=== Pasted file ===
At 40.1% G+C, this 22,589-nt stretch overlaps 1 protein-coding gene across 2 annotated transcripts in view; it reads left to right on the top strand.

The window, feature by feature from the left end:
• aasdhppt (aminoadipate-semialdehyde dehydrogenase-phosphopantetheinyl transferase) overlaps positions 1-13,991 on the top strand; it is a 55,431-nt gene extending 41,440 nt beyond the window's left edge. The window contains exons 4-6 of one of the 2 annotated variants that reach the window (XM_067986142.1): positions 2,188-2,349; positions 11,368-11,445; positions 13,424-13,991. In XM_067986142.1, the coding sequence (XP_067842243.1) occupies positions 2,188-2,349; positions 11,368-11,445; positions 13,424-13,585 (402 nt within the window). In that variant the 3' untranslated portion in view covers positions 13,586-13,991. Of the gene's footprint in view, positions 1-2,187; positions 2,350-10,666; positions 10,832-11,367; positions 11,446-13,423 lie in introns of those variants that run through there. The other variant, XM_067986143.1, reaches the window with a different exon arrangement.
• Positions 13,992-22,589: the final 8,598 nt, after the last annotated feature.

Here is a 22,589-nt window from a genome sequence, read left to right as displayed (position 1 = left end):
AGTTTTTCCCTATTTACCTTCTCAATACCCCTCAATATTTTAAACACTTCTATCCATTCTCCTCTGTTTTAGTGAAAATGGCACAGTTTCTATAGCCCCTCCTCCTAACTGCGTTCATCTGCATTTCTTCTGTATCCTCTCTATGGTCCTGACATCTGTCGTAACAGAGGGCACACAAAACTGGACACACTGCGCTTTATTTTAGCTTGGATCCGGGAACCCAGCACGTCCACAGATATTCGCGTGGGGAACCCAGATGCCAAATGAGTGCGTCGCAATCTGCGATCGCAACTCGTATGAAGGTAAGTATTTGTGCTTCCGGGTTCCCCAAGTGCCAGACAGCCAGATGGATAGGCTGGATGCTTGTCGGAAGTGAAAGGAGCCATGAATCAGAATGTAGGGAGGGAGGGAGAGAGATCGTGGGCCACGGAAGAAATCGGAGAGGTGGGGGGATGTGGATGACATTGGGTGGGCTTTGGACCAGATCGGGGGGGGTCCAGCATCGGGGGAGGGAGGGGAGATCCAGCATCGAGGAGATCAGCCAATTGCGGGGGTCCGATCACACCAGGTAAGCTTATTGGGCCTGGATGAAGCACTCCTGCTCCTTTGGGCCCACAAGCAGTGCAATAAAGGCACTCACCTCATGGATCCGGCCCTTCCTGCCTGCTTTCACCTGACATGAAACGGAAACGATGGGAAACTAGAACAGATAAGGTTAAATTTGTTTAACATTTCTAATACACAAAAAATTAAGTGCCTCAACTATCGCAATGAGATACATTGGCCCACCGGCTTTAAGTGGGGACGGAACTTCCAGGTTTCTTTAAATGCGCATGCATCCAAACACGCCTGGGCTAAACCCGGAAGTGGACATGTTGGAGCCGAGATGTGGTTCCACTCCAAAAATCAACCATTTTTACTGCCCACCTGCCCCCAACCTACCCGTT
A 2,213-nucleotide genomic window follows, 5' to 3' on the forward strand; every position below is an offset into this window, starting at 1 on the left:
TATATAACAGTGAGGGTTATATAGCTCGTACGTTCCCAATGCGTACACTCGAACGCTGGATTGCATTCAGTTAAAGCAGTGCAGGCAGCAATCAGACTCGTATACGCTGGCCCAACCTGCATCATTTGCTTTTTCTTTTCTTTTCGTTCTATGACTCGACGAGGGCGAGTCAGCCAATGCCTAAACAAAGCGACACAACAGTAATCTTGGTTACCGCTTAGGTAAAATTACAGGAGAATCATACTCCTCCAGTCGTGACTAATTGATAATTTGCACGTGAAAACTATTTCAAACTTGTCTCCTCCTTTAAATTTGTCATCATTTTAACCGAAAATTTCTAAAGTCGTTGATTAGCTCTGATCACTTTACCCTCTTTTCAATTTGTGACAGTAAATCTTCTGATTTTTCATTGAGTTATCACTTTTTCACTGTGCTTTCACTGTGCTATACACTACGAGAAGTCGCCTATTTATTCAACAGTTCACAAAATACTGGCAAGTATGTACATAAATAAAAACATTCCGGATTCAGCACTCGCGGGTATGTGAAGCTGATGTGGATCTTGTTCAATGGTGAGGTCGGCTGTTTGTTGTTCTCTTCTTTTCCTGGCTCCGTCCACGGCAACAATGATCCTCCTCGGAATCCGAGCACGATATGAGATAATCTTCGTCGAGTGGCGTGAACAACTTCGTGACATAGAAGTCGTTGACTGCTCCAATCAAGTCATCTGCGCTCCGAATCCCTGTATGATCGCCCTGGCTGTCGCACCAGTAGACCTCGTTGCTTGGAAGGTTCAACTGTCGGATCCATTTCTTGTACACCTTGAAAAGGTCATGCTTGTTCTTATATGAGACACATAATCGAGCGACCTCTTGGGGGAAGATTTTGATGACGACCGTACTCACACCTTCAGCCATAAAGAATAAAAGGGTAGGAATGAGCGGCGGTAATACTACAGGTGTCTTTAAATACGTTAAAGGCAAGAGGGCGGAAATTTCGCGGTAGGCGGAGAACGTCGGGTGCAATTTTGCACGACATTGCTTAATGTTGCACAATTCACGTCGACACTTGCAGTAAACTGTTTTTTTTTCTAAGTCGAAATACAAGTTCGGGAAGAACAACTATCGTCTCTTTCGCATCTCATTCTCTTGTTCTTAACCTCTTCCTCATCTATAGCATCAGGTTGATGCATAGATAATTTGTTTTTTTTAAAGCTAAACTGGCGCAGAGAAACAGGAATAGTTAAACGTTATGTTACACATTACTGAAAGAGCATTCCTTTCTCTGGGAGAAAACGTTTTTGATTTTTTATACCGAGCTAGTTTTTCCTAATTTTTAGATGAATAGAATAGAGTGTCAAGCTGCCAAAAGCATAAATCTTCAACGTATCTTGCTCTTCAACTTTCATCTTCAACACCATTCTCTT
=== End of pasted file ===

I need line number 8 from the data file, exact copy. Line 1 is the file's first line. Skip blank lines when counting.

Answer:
TATATAACAGTGAGGGTTATATAGCTCGTACGTTCCCAATGCGTACACTCGAACGCTGGATTGCATTCAGTTAAAGCAGTGCAGGCAGCAATCAGACTCGTATACGCTGGCCCAACCTGCATCATTTGCTTTTTCTTTTCTTTTCGTTCTATGACTCGACGAGGGCGAGTCAGCCAATGCCTAAACAAAGCGACACAACAGTAATCTTGGTTACCGCTTAGGTAAAATTACAGGAGAATCATACTCCTCCAGTCGTGACTAATTGATAATTTGCACGTGAAAACTATTTCAAACTTGTCTCCTCCTTTAAATTTGTCATCATTTTAACCGAAAATTTCTAAAGTCGTTGATTAGCTCTGATCACTTTACCCTCTTTTCAATTTGTGACAGTAAATCTTCTGATTTTTCATTGAGTTATCACTTTTTCACTGTGCTTTCACTGTGCTATACACTACGAGAAGTCGCCTATTTATTCAACAGTTCACAAAATACTGGCAAGTATGTACATAAATAAAAACATTCCGGATTCAGCACTCGCGGGTATGTGAAGCTGATGTGGATCTTGTTCAATGGTGAGGTCGGCTGTTTGTTGTTCTCTTCTTTTCCTGGCTCCGTCCACGGCAACAATGATCCTCCTCGGAATCCGAGCACGATATGAGATAATCTTCGTCGAGTGGCGTGAACAACTTCGTGACATAGAAGTCGTTGACTGCTCCAATCAAGTCATCTGCGCTCCGAATCCCTGTATGATCGCCCTGGCTGTCGCACCAGTAGACCTCGTTGCTTGGAAGGTTCAACTGTCGGATCCATTTCTTGTACACCTTGAAAAGGTCATGCTTGTTCTTATATGAGACACATAATCGAGCGACCTCTTGGGGGAAGATTTTGATGACGACCGTACTCACACCTTCAGCCATAAAGAATAAAAGGGTAGGAATGAGCGGCGGTAATACTACAGGTGTCTTTAAATACGTTAAAGGCAAGAGGGCGGAAATTTCGCGGTAGGCGGAGAACGTCGGGTGCAATTTTGCACGACATTGCTTAATGTTGCACAATTCACGTCGACACTTGCAGTAAACTGTTTTTTTTTCTAAGTCGAAATACAAGTTCGGGAAGAACAACTATCGTCTCTTTCGCATCTCATTCTCTTGTTCTTAACCTCTTCCTCATCTATAGCATCAGGTTGATGCATAGATAATTTGTTTTTTTTAAAGCTAAACTGGCGCAGAGAAACAGGAATAGTTAAACGTTATGTTACACATTACTGAAAGAGCATTCCTTTCTCTGGGAGAAAACGTTTTTGATTTTTTATACCGAGCTAGTTTTTCCTAATTTTTAGATGAATAGAATAGAGTGTCAAGCTGCCAAAAGCATAAATCTTCAACGTATCTTGCTCTTCAACTTTCATCTTCAACACCATTCTCTT